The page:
A team from Teagasc, the Irish Agriculture and Food Development Authority, took the first prize in this year’s Farming by Satellite competition with FODDERApp, a mobile app for grass and grazing management.
Second prize went to the pan-European team TREASURE for their project "GALILEO for automated transplanting of crop seedlings"; and the project "Copernicus Satellites Data Fusion for Management Zones Definition" from the University of Padua’s Space Junk team took third prize.
The winning teams overcame stiff competition from 42 other young people across 17 European countries. The competition judges selected six teams to take forward to the final ‘live’ judging round, held on Wednesday 5 December as part of European Space Week in Marseille.
The finalists came from France, Germany, Italy, Spain, UK and, for the first time in the competition, Ireland and Finland.
“This was an amazing experience we really enjoyed brainstorming and developing the idea back in Ireland. And meeting all the other finalists and judges here in Marseille was fantastic! We hope to keep these connections in years to come,” Teagasc team member Gabriela Afrasinei said.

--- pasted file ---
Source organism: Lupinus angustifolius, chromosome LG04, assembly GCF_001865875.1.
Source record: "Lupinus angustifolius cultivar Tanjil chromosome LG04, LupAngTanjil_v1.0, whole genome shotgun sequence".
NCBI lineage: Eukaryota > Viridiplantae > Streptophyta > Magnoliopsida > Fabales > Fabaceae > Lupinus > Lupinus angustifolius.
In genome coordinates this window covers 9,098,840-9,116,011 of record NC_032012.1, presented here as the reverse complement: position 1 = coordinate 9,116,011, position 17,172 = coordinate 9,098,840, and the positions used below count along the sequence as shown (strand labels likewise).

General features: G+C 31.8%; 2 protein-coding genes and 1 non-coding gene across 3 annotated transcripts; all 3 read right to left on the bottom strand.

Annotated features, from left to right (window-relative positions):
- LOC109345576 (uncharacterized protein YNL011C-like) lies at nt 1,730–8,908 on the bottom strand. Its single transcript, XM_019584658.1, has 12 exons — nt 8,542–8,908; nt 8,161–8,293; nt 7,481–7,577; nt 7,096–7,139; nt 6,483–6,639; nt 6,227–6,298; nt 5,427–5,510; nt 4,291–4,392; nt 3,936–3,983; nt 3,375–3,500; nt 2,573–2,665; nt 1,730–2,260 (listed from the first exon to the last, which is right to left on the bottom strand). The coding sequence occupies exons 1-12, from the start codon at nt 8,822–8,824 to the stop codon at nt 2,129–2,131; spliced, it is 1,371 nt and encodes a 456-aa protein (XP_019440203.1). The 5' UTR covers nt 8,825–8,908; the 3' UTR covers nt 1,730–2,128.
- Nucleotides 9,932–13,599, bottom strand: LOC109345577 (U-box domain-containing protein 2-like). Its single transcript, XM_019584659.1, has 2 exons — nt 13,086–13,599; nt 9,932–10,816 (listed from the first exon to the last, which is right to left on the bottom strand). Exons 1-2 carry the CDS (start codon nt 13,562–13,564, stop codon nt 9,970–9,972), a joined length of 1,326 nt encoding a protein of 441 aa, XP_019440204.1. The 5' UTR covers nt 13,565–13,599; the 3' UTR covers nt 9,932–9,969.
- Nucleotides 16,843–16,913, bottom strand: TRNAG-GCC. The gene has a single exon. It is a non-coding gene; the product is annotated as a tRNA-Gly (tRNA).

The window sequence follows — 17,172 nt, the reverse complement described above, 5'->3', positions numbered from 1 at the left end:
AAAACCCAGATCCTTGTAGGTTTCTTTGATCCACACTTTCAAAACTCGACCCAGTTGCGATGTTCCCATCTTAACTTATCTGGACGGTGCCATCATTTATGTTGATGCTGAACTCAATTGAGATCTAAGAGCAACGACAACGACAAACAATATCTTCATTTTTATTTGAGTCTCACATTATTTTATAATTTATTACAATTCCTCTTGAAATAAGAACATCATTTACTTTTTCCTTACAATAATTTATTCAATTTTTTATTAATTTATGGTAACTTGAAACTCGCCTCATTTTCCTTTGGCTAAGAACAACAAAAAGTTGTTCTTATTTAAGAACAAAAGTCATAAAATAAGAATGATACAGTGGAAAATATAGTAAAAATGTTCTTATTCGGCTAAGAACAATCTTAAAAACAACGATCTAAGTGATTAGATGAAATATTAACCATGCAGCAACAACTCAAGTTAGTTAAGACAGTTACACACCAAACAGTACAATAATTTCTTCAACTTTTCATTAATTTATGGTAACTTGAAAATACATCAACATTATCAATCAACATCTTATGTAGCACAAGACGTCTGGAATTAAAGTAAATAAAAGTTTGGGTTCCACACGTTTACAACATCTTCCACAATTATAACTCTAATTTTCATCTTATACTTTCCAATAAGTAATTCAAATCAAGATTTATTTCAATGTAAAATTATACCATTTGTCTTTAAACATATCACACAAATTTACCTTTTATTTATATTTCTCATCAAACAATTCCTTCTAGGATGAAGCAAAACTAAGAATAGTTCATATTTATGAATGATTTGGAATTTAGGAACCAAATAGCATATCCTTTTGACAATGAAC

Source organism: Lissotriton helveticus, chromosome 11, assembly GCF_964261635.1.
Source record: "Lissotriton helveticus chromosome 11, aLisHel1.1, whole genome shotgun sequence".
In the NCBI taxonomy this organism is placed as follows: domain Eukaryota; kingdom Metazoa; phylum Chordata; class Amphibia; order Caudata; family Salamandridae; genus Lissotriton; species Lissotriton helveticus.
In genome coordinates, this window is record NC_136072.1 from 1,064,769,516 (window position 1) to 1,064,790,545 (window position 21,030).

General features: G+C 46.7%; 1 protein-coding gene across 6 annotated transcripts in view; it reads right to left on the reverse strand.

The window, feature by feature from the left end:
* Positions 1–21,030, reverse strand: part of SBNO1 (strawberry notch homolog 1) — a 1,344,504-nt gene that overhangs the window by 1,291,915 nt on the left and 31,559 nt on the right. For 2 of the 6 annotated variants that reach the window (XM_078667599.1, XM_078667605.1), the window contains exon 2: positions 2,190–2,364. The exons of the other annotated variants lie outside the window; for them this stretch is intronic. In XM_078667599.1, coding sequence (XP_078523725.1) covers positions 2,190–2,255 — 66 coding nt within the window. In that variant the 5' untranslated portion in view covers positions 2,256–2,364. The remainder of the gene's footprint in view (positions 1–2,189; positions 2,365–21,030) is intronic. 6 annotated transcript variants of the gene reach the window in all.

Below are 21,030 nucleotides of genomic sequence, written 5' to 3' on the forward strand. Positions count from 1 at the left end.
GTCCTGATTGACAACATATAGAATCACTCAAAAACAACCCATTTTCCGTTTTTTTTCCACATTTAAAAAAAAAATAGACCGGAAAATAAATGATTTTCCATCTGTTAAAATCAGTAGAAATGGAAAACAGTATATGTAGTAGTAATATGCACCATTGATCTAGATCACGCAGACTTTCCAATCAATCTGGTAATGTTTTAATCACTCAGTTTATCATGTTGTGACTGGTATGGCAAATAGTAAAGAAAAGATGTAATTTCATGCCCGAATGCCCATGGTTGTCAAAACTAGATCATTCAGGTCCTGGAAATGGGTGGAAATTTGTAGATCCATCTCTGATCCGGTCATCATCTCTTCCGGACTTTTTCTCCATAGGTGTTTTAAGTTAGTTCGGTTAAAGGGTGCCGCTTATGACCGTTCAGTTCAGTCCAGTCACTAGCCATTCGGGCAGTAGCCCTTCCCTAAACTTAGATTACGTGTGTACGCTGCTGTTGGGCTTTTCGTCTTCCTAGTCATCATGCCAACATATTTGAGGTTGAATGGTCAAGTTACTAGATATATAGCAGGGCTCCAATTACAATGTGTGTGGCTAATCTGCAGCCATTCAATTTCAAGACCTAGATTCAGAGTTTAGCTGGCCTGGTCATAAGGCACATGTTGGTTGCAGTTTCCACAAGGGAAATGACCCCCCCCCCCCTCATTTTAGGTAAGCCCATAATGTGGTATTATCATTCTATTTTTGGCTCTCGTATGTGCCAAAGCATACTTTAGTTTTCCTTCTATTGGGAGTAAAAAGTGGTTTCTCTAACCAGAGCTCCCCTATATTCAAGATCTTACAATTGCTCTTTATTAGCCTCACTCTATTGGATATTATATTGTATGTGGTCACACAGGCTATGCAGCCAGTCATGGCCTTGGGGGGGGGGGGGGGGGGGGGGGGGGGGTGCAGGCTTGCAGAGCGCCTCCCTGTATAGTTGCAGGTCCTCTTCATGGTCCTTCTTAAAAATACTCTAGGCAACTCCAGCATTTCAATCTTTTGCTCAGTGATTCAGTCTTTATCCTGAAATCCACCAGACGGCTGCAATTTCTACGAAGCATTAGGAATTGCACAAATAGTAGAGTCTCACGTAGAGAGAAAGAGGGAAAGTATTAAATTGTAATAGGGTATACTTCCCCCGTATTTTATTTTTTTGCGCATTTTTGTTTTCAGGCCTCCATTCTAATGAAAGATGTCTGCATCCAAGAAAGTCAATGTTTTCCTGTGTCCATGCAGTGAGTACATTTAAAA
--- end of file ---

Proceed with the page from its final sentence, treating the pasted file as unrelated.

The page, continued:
Interesting times ahead
The Farming by Satellite Prize, which promotes the use of satellite technologies in agriculture, is an initiative of the European GNSS Agency (GSA) and the European Environment Agency (EEA) and is sponsored by agricultural equipment manufacturer CLAAS.
“The outcome of this year´s Farming by Satellite Prize once again showed there is no better way for innovation than investing in and rewarding the next generation of farmers. The amount and quality of the entries we received indicate that we have interesting times ahead in the area of smart farming,” said GSA Market Development Officer Reinhard Blasi, who was part of the judging panel.
Commenting on the environmental focus of the entries, Hans Dufourmont from the EEA said: “At a time when we are facing critical environmental and climate challenges, it is of increasing importance that we continue to encourage this type of strong innovative thinking from the next generation.”
Marcel Foelsch, Head of Precision Farming Services at CLAAS E-Systems noted that the past summer, with its unusually high temperatures and low rainfall, had highlighted the need to even further optimise the ecological benefits in the field of agriculture. “The participants of this competition are aware of this and submitted great ideas that tackle the challenges of today. I was impressed by the quality and level of innovation of the concepts that made it difficult to nominate the best one,” he said.
If you missed out on this year’s competition, but think you might have an idea that you could develop for next year, you can find all you need to know about entering the competition here.
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